The National Catholic Review


An Irish priest, Tony Flannery, CSsR, has announced that he plans to defy the Congregation of the Doctrine of the Faith's silencing of him. An article from today's New York Times appears accurate, but since there will probably be a great deal of discussion about this topic, and since the discussion about such matters is often misinformed, here is some context. 

Fr. Tony Flannery is a Redemptorist priest, a popular writer and someone who has also been an outspoken critic of the church's handling of the sex abuse crisis in Ireland. As a member of a religious order, Fr. Flannery took a vow of obedience to his Redemptorist superiors, through whom he believes God will act. (The vow that members of religious orders take is in addition to the normal religious vows of poverty and chastity; and, in the case of a priest, that vow is in addition to his ordination promise of obedience to his local bishop.) When a priest who is a member of a religious order (a "religious priest") says, writes or does something that is judged by church authorities to be outside the bounds of orthodoxy or otherwise impermissible, restrictions on him are often communicated to him from the Vatican, through his superiors.  Usually, those orders is communicated to the order's superior general in Rome, and then to the man's local superiors.  (Sometimes, though, the religious order itself acts on its own accord.)  Here, it seems, the Vatican directed the Redemptorists to remove Fr. Flannery from active ministry; ask him to step down from the leadership of the Association of Catholic Priests; direct him to cease publishing and public speaking; and sign a document stating that he adheres to the church's teaching about women's ordination and homosexuality, among other matters.  

Normally, in these cases the issue begins to turns on obedience. The priest will be called by his religious superiors (who themselves are under the governance of the universal church) to adhere to the vows he made long ago. The conflict for the member of the religious order, then, comes down to a conflict between two sacred matters: one's conscience and one's vows, or, as my moral theology once professor put it, between justice and fidelity. Sometimes (Thomas Merton, OCSO, John Courtney Murray, SJ, Yves Congar, OP) the choice is for fidelity, and the person assents to his or her silencing, because they believe that God will work through their vows of obedience.  Their faith in their promises to God means that they also have faith in God's promise to them.  Or, as Merton said, "out of love of God who is using these things to attain ends which I myself cannot at the moment see or comprehend."  (One difference today is that the Vatican is now requiring formal, written, and often public, statements of compliance and agreement.  Merton, for example, was not asked to make any public statements about his agreement with the reasons behind the silencing.)  In other cases (Roy Bourgeois and many others), the choice is for justice, because they believe that God is calling them through their conscience to speak out.  Often, in cases where the silencing is not adhered to, and thus the vow of obedience is broken, the priest is dismissed from the religious order and, in some rare cases, excommunicated.  Father Flannery fears, he said today, that his situation might lead to his excommunication.  (Here is the statement from the Redemptorists.)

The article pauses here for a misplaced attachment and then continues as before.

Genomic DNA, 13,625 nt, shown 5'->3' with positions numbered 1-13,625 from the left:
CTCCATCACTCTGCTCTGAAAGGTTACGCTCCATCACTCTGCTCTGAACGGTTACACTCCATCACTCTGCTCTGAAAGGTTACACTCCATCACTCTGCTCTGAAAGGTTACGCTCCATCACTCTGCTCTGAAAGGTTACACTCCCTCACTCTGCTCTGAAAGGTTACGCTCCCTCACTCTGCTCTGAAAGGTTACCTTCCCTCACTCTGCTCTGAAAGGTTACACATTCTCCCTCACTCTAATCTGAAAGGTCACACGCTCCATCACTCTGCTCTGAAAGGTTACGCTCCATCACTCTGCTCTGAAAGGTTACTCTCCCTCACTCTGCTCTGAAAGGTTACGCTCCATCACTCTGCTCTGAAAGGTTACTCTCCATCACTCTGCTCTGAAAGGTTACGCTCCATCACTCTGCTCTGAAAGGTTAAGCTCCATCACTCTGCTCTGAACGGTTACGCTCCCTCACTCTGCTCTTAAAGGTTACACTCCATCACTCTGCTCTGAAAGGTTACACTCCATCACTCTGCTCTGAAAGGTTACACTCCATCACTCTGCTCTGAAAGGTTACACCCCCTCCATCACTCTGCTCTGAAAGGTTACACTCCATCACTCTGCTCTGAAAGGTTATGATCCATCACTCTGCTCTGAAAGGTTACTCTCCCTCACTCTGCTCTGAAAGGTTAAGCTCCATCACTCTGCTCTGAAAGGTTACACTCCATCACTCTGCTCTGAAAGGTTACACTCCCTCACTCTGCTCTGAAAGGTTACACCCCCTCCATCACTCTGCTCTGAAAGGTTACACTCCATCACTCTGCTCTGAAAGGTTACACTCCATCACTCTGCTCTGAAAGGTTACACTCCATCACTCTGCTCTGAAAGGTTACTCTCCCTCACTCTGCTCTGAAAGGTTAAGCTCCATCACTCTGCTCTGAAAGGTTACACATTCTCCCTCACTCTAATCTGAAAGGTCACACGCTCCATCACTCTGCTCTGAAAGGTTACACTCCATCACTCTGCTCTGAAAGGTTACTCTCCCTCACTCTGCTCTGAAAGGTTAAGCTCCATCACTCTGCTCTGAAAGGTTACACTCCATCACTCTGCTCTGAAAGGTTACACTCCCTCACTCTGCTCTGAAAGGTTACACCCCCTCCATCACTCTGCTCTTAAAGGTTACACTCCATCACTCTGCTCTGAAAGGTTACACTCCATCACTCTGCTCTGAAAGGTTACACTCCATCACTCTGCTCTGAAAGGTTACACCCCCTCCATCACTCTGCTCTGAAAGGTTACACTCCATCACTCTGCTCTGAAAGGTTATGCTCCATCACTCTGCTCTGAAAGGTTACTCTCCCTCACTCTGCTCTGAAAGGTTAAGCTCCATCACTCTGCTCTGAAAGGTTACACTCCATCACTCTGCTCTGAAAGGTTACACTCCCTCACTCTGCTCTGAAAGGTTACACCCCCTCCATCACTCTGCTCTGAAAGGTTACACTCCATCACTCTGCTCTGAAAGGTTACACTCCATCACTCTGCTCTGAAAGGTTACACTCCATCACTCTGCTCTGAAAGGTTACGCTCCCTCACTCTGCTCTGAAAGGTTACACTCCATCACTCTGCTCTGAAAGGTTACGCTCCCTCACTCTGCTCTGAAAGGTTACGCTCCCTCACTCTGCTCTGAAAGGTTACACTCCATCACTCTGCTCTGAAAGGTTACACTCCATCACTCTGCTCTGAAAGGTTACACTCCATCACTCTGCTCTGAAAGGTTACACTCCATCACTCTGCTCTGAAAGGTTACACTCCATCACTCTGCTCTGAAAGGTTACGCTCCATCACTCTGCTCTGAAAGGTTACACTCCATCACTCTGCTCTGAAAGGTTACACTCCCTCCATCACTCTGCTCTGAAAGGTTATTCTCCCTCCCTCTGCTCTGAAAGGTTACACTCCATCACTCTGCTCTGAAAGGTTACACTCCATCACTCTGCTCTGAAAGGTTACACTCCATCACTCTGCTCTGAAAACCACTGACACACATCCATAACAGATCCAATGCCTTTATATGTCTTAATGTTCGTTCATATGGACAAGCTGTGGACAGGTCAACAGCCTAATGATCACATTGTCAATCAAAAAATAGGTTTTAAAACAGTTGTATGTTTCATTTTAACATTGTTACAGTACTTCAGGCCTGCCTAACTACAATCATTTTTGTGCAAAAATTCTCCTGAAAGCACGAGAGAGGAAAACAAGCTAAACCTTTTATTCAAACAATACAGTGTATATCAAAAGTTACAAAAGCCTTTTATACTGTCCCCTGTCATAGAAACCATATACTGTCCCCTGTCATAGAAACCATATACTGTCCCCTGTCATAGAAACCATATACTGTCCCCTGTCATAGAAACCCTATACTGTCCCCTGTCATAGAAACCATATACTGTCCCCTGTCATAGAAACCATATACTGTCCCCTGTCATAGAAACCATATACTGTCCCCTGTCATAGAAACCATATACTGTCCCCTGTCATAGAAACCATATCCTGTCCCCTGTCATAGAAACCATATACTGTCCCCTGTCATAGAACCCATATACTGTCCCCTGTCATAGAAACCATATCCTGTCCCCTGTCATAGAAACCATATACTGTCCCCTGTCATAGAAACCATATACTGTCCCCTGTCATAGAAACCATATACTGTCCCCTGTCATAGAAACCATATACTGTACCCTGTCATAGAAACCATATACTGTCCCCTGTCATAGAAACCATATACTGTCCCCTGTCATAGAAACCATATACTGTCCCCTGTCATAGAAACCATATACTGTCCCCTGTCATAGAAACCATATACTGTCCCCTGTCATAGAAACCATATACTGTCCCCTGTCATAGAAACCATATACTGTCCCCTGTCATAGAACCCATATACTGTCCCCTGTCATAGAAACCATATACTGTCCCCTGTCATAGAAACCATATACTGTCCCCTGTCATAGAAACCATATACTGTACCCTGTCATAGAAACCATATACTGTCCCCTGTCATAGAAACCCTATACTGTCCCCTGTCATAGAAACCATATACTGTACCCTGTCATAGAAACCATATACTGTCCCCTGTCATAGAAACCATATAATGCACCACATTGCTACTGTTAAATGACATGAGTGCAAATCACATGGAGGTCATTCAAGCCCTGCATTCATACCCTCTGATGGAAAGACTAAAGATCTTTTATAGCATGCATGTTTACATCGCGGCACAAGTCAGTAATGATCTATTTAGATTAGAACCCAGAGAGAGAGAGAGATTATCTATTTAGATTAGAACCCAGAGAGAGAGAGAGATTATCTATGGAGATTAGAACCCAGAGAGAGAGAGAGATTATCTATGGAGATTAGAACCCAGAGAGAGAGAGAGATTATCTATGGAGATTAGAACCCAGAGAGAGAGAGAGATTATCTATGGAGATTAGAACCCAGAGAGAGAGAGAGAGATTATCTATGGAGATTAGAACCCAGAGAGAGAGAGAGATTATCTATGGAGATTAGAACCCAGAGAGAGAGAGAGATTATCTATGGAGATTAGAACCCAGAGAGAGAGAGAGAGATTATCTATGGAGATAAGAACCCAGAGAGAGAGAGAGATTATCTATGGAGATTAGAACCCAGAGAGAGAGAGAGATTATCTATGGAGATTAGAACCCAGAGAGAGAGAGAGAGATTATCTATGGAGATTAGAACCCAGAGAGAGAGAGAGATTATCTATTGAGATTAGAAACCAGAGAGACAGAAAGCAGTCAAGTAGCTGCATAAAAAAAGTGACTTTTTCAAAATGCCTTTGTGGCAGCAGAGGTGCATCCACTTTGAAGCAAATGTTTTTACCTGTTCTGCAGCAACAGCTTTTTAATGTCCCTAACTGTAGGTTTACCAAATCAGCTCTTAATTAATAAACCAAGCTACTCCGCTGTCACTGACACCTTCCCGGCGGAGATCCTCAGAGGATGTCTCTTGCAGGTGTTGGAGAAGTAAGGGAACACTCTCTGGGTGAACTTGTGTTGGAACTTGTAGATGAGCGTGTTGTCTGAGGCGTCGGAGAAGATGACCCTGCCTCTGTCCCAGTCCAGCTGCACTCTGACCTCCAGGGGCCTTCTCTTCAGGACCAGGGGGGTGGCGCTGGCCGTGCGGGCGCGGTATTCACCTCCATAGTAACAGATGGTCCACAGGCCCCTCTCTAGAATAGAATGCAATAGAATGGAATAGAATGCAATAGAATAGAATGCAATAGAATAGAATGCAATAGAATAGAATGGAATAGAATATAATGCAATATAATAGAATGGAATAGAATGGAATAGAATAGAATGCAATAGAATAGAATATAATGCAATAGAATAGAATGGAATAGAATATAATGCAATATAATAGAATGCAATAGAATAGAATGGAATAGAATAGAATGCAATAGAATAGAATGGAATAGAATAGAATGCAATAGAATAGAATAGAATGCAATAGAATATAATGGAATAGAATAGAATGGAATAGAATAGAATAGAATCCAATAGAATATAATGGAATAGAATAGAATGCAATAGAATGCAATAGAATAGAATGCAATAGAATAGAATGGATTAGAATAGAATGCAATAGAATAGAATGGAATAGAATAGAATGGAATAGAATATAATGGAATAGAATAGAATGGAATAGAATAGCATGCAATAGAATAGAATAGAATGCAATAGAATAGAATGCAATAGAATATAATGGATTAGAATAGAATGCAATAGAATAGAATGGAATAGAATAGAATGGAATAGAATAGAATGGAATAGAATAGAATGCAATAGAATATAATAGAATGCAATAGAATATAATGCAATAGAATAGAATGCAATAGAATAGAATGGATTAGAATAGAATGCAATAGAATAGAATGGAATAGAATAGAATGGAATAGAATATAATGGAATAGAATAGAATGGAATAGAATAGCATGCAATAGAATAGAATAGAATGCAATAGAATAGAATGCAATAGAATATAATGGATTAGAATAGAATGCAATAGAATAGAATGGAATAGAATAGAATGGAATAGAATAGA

The key in these cases is this: It is never an easy choice. One can say that in a perfect world justice and fidelity would always be one, but we see in some cases they are not: the person's conscience does not allow him (or her) to live out the vow of obedience and so he speaks out; or the person's vow of obedience does not allow him to speak out so he remains silent.  Remember that an informed conscience is the ultimate arbiter in the moral life, and one should never violate one's conscience, where, as the Second Vatican Council taught, we hear the echo of God's voice.  (Clearly Fr. Flannery, an educated and thoughtful priest, knows what a formed conscience is.)  

Let us pray for him, for all those who live in obedience, and for all those who seek justice. 



Mary Keane | 1/29/2013 - 5:51pm

Good thing Fr. Martin is on duty to add sanity to these ever-erupting controversies. Failing his humorous insights, we would all be stuck back on Mrs. Jesus. (Remember that? It was only months ago, but light years in the internet age.)

I suspect that the notions of obedience and refraining from public speech are particularly difficult for the U.S. psyche to grasp, behaving as we do as if the laws were made for us and not us for the laws (not always a bad thing) and believing to the point of inanity in the 'right to speak,' sometimes pointing to the most holy of secular documents, the U.S. Constitution, as the source of that right. (It isn't there. You don't have to be Justice Scalia to notice this.)

Thus the notion that one might quietly obey causes no amount of consternation. After all, we're all about progress. Within the context of hundreds of years of traditions, however, matters must be quite difficult for this Irish priest, torn between his professed obligations and his conscience. He indeed deserves our prayers, for peace of mind, perhaps, no matter the outcome.